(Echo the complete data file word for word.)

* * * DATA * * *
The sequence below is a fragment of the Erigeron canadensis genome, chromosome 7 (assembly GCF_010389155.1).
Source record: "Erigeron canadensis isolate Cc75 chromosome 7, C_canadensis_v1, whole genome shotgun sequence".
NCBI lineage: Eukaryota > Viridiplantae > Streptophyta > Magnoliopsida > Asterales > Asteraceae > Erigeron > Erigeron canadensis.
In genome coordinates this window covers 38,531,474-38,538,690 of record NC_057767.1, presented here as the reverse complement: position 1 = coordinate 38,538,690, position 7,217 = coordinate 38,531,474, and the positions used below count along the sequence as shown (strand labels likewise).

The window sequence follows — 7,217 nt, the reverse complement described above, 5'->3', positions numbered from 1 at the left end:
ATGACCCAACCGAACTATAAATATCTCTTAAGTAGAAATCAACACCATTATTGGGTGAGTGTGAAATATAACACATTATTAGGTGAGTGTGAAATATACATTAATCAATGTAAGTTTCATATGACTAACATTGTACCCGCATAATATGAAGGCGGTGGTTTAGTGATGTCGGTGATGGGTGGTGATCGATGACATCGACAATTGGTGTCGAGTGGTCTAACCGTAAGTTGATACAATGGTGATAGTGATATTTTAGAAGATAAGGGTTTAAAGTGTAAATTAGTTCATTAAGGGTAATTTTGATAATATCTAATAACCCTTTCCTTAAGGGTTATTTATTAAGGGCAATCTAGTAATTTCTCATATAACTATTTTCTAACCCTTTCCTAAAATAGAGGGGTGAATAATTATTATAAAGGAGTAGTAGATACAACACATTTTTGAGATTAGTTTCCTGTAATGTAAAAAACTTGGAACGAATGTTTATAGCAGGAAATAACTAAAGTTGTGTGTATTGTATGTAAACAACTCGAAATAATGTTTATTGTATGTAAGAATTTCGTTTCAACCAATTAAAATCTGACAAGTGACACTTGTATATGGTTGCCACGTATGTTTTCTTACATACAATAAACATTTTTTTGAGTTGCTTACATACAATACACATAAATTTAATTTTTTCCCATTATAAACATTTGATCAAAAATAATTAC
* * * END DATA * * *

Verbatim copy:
The sequence below is a fragment of the Erigeron canadensis genome, chromosome 7 (assembly GCF_010389155.1).
Source record: "Erigeron canadensis isolate Cc75 chromosome 7, C_canadensis_v1, whole genome shotgun sequence".
NCBI lineage: Eukaryota > Viridiplantae > Streptophyta > Magnoliopsida > Asterales > Asteraceae > Erigeron > Erigeron canadensis.
In genome coordinates this window covers 38,531,474-38,538,690 of record NC_057767.1, presented here as the reverse complement: position 1 = coordinate 38,538,690, position 7,217 = coordinate 38,531,474, and the positions used below count along the sequence as shown (strand labels likewise).

The window sequence follows — 7,217 nt, the reverse complement described above, 5'->3', positions numbered from 1 at the left end:
ATGACCCAACCGAACTATAAATATCTCTTAAGTAGAAATCAACACCATTATTGGGTGAGTGTGAAATATAACACATTATTAGGTGAGTGTGAAATATACATTAATCAATGTAAGTTTCATATGACTAACATTGTACCCGCATAATATGAAGGCGGTGGTTTAGTGATGTCGGTGATGGGTGGTGATCGATGACATCGACAATTGGTGTCGAGTGGTCTAACCGTAAGTTGATACAATGGTGATAGTGATATTTTAGAAGATAAGGGTTTAAAGTGTAAATTAGTTCATTAAGGGTAATTTTGATAATATCTAATAACCCTTTCCTTAAGGGTTATTTATTAAGGGCAATCTAGTAATTTCTCATATAACTATTTTCTAACCCTTTCCTAAAATAGAGGGGTGAATAATTATTATAAAGGAGTAGTAGATACAACACATTTTTGAGATTAGTTTCCTGTAATGTAAAAAACTTGGAACGAATGTTTATAGCAGGAAATAACTAAAGTTGTGTGTATTGTATGTAAACAACTCGAAATAATGTTTATTGTATGTAAGAATTTCGTTTCAACCAATTAAAATCTGACAAGTGACACTTGTATATGGTTGCCACGTATGTTTTCTTACATACAATAAACATTTTTTTGAGTTGCTTACATACAATACACATAAATTTAATTTTTTCCCATTATAAACATTTGATCAAAAATAATTAC